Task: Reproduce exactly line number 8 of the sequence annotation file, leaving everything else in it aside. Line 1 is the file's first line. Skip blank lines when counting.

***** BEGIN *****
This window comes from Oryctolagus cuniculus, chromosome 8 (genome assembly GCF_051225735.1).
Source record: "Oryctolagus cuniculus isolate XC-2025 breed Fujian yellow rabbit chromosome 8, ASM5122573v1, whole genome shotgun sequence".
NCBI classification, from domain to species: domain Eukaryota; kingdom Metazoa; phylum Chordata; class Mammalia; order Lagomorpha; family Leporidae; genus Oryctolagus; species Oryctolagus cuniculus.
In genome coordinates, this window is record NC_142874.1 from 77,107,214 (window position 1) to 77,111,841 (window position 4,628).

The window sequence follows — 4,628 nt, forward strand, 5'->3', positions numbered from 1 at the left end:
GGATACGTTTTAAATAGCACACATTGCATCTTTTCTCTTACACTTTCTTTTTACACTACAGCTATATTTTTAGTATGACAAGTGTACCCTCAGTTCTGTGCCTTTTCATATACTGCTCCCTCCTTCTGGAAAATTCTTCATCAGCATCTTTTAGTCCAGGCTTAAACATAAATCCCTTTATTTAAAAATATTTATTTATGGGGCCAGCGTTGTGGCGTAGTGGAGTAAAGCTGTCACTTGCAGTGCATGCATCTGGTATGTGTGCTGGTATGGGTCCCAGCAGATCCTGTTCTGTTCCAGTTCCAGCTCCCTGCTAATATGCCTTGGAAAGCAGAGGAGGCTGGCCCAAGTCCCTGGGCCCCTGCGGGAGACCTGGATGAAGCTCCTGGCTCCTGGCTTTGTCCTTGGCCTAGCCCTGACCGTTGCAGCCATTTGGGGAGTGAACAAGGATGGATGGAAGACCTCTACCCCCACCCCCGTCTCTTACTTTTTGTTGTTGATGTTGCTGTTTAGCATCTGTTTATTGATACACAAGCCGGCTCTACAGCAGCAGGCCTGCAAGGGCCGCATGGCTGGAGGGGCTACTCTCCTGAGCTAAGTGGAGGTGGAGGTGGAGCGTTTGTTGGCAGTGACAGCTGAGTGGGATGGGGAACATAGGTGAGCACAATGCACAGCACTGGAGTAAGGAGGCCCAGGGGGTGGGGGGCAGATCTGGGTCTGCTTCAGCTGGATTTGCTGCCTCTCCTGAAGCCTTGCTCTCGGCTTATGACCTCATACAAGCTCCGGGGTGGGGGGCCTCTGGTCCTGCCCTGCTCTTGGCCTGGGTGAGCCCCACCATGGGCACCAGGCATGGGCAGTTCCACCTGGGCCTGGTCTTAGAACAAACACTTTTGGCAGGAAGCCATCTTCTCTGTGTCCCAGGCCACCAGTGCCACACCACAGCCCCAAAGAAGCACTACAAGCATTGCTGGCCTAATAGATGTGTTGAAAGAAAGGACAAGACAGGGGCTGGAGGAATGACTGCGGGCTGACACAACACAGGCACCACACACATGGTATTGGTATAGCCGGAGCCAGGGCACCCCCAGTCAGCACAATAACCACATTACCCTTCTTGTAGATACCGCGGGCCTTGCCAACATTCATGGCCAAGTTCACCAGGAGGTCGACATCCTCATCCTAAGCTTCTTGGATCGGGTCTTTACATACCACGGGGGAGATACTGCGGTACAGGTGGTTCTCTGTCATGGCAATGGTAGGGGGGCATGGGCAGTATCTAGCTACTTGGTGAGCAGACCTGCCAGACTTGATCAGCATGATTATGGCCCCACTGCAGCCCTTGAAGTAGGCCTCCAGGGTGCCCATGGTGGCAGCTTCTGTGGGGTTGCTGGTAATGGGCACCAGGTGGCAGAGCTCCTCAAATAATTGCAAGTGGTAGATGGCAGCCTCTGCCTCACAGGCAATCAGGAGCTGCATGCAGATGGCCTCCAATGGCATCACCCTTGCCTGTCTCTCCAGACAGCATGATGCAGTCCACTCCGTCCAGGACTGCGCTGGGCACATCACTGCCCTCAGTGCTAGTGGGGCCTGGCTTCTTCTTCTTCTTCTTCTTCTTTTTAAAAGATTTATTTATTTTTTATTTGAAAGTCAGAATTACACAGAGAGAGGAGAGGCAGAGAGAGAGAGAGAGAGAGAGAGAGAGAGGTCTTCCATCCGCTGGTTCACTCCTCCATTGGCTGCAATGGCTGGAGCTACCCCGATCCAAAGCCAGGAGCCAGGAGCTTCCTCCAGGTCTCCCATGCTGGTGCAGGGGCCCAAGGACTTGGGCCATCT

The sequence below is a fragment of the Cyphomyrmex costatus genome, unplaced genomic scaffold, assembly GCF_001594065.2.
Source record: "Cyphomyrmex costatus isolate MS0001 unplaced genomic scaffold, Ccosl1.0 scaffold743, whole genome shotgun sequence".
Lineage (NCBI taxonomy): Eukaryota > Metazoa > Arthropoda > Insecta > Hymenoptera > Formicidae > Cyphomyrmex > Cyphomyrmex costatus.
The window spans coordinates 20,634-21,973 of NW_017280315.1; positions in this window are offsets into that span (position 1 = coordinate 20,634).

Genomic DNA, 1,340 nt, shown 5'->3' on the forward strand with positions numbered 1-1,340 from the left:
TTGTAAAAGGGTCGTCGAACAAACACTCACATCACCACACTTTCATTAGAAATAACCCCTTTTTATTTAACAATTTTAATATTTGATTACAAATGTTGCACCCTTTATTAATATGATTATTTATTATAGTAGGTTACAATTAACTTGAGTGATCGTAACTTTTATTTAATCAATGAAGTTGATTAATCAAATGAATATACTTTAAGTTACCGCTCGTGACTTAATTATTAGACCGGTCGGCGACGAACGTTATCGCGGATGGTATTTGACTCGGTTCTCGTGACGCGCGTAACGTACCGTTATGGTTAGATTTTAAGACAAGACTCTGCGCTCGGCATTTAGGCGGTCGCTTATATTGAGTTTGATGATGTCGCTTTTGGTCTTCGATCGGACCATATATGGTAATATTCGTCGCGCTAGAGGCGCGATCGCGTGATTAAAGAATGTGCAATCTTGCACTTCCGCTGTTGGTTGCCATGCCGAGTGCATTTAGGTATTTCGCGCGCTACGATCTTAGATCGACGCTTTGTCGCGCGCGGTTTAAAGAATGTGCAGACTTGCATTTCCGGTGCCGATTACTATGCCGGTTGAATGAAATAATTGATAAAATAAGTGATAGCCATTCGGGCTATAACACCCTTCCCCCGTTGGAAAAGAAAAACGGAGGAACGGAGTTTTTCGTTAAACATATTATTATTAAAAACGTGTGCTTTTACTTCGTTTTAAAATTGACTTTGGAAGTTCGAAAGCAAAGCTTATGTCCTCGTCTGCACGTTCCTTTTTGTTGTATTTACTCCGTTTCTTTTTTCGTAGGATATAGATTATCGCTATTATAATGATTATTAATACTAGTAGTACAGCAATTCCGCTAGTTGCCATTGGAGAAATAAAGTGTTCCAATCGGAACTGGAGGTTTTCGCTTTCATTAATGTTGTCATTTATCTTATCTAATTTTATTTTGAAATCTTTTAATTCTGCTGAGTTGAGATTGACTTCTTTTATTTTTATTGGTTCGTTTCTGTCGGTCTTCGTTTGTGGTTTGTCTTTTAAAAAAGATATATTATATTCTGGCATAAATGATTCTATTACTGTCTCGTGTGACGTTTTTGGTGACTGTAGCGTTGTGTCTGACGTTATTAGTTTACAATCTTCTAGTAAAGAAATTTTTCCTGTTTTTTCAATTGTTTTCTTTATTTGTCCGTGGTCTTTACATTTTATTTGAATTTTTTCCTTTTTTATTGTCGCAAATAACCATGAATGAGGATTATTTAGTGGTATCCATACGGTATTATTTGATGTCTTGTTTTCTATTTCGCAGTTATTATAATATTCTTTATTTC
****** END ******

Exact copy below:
Source record: "Cyphomyrmex costatus isolate MS0001 unplaced genomic scaffold, Ccosl1.0 scaffold743, whole genome shotgun sequence".